Work relating to Article 2, paragraph 1(c) of the Paris Agreement (making finance flows consistent with a pathway towards low greenhouse gas emissions and climate-resilient development) 

In this work, the SCF identified ways of achieving the goal in Article 2, paragraph 1(c), of the Paris Agreement based on 14 submissions received from Parties and non-Party stakeholders. It identified the type of finance and actors that might be relevant to the goal, in particular asset managers and banks, as well as some ways that Parties could continue to work on this topic.

The SCF also mapped out updated information relevant to the goal. For example, there has been a 16 per cent increase in the number of policy and regulatory measures on green finance since the end of 2020, and a number of new collective initiatives for the financial sector have been established operating under the Race to Zero and the Glasgow Financial Alliance for Net Zero (GFANZ). While there has been a rise in engagement of public sector financial institutions in developing countries in these initiatives, more participation from private financial institutions in developing countries is important for initiatives in the private sector.

Next steps for the consideration of the reports

At COP27 in Sharm el-Sheikh, the work of the SCF will be launched at a side event on 10 November and will inform the negotiations on finance-related agenda items as well as the high-level ministerial dialogues on the new collective quantified goal on climate finance (on 9 November) and on climate finance (on 14 November).

About the Standing Committee on Finance (SCF)

The Standing Committee on Finance (SCF) is made up of 20 climate finance experts and presided over by two Co-Chairs. The Committee assists the Conference of the Parties (COP) in exercising its functions in relation to the Financial Mechanism of the UN Framework Convention on Climate Change. This involves: improving coherence and coordination in the delivery of climate change financing, rationalization of the Financial Mechanism, mobilization of financial resources, and measurement, reporting and verification of support provided to developing country Parties. More information on the committee can be found here.

LINKS TO REPORTS

The Fifth Biennial Assessment and Overview of Climate Finance Flows  can be found here.

The Report on progress towards achieving the goal of mobilizing jointly USD 100 billion per year to address the needs of developing countries in the context of meaningful mitigation actions and transparency of implementation can be found here.

Work on definitions of climate finance can be found here.

Work relating to Article 2, paragraph 1(c) of the Paris Agreement (making finance flows consistent with a pathway towards low greenhouse gas emissions and climate-resilient development) can be found here and here.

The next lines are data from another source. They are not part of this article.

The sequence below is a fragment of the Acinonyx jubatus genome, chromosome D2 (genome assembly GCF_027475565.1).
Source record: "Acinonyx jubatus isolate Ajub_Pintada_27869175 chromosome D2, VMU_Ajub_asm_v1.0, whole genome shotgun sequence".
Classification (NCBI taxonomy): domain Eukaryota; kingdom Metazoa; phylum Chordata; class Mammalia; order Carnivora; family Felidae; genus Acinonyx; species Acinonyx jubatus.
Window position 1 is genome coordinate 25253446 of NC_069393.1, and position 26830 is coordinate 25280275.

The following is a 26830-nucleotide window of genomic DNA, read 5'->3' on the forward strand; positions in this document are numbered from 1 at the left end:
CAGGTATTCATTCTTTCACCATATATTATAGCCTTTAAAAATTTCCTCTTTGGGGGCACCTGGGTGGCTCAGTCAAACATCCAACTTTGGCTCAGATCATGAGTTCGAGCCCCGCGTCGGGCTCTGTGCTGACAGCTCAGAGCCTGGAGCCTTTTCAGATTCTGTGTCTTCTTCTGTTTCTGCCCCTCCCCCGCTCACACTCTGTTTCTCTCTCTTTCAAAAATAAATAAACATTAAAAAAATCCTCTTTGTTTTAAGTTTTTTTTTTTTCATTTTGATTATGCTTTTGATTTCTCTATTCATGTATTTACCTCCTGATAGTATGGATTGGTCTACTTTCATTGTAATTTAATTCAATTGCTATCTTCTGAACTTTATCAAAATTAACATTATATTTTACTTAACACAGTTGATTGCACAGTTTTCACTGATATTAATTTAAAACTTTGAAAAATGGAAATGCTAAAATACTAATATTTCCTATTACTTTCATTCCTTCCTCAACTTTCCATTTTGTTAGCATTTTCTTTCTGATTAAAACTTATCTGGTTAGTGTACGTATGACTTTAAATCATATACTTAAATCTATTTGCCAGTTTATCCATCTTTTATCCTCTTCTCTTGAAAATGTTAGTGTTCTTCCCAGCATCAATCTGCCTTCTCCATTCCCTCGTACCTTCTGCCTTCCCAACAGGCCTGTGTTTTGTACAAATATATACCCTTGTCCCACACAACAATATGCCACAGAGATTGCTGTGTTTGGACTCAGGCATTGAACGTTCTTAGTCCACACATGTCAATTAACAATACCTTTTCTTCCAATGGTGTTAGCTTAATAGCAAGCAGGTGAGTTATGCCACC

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Super hit news: Linkin Park’s Song With a Billion Streams Once Replaced a National Anthem Ahead of FIFA Friendly

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Super hit news: Linkin Park’s Song With a Billion Streams Once Replaced a National Anthem Ahead of FIFA Friendly

Super hit news: Linkin Park is among the most popular rock bands in the world. They have delivered several best-sellers and MTV2 labeled them the sixth-greatest band in the music video era. However, the band went on a hiatus back in 2017 after the shocking death of Chester Bennington. They are currently not working on any music video or album, but continue to make the headlines. Once during a FIFA soccer international friendly, Linkin Park’s song was accidentally played instead of the team’s national anthem.

Some of the most popular albums of Linkin Park are Hybrid Theory, Meteora, and A Thousand Suns, among others. However, they have remained inactive for a while now. But despite that, they have a combined net worth of more than $100 million.

Linkin Park has, however, made its mark on soccer, when its super hit song ‘Numb’ was played instead of the national anthem of Malta in a FIFA friendly. However, the Malta players smiled a bit before singing their original national anthem.

Malta’s national anthem was replaced by Linkin Park’s ‘Numb’ in a FIFA friendly

Malta is a small soccer nation that plays in the UEFA. According to the latest FIFA rankings, Malta is 168th in the world. However, they made headlines back in 2014, ahead of their FIFA-friendly game vs Slovakia. Fans had turned up in big numbers for the game, but the stadium personnel responsible for the national anthem played Linkin Park’s ‘Numb’ instead of Malta’s national anthem.

However, the Malta players took it lightly and smiled before the original ‘L-Innu Malti’ national anthem was played. Malta was host to Slovakia in the friendly game. Slovakia was a heavy favorite ahead of the game and won 1-0 in 2014.

Adam Nemec, who currently plays in the Romanian Liga, was the difference maker for Slovakia in their 1-0 win over Malta. Since then, the two sides have played four times, with Malta failing to win any of them.